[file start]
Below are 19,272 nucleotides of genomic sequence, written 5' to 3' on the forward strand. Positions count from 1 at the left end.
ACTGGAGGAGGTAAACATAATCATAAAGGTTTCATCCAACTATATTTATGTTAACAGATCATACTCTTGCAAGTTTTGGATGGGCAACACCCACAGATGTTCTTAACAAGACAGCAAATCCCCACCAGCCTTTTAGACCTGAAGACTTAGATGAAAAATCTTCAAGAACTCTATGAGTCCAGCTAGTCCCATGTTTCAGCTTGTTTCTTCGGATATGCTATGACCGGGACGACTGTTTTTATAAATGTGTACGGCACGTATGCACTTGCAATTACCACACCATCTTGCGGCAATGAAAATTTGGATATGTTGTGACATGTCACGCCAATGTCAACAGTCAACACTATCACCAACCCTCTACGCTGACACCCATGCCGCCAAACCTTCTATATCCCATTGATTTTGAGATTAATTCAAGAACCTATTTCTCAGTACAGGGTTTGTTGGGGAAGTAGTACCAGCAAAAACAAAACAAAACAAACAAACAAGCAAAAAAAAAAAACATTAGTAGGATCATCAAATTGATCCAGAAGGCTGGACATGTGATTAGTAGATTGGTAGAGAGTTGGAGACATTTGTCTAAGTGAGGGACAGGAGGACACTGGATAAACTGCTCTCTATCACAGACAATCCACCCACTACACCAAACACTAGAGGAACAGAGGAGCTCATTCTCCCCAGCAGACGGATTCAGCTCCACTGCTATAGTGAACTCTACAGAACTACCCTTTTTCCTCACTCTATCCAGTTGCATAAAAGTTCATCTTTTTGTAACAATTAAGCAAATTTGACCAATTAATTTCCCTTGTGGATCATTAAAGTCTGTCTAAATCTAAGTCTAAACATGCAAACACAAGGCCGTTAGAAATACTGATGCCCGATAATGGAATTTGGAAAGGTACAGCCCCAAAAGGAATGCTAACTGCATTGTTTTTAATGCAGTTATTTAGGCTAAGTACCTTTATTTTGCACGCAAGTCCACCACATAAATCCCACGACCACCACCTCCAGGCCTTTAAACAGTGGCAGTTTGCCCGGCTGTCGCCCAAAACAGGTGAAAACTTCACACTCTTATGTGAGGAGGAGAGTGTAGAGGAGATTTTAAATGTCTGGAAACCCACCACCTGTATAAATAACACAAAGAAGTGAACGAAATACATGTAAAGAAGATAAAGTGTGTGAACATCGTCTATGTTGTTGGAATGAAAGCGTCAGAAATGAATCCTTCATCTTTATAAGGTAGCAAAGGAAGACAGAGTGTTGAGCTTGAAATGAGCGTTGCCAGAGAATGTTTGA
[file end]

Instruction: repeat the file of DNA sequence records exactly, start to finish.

Below are 19,272 nucleotides of genomic sequence, written 5' to 3' on the forward strand. Positions count from 1 at the left end.
ACTGGAGGAGGTAAACATAATCATAAAGGTTTCATCCAACTATATTTATGTTAACAGATCATACTCTTGCAAGTTTTGGATGGGCAACACCCACAGATGTTCTTAACAAGACAGCAAATCCCCACCAGCCTTTTAGACCTGAAGACTTAGATGAAAAATCTTCAAGAACTCTATGAGTCCAGCTAGTCCCATGTTTCAGCTTGTTTCTTCGGATATGCTATGACCGGGACGACTGTTTTTATAAATGTGTACGGCACGTATGCACTTGCAATTACCACACCATCTTGCGGCAATGAAAATTTGGATATGTTGTGACATGTCACGCCAATGTCAACAGTCAACACTATCACCAACCCTCTACGCTGACACCCATGCCGCCAAACCTTCTATATCCCATTGATTTTGAGATTAATTCAAGAACCTATTTCTCAGTACAGGGTTTGTTGGGGAAGTAGTACCAGCAAAAACAAAACAAAACAAACAAACAAGCAAAAAAAAAAAACATTAGTAGGATCATCAAATTGATCCAGAAGGCTGGACATGTGATTAGTAGATTGGTAGAGAGTTGGAGACATTTGTCTAAGTGAGGGACAGGAGGACACTGGATAAACTGCTCTCTATCACAGACAATCCACCCACTACACCAAACACTAGAGGAACAGAGGAGCTCATTCTCCCCAGCAGACGGATTCAGCTCCACTGCTATAGTGAACTCTACAGAACTACCCTTTTTCCTCACTCTATCCAGTTGCATAAAAGTTCATCTTTTTGTAACAATTAAGCAAATTTGACCAATTAATTTCCCTTGTGGATCATTAAAGTCTGTCTAAATCTAAGTCTAAACATGCAAACACAAGGCCGTTAGAAATACTGATGCCCGATAATGGAATTTGGAAAGGTACAGCCCCAAAAGGAATGCTAACTGCATTGTTTTTAATGCAGTTATTTAGGCTAAGTACCTTTATTTTGCACGCAAGTCCACCACATAAATCCCACGACCACCACCTCCAGGCCTTTAAACAGTGGCAGTTTGCCCGGCTGTCGCCCAAAACAGGTGAAAACTTCACACTCTTATGTGAGGAGGAGAGTGTAGAGGAGATTTTAAATGTCTGGAAACCCACCACCTGTATAAATAACACAAAGAAGTGAACGAAATACATGTAAAGAAGATAAAGTGTGTGAACATCGTCTATGTTGTTGGAATGAAAGCGTCAGAAATGAATCCTTCATCTTTATAAGGTAGCAAAGGAAGACAGAGTGTTGAGCTTGAAATGAGCGTTGCCAGAGAATGTTTGA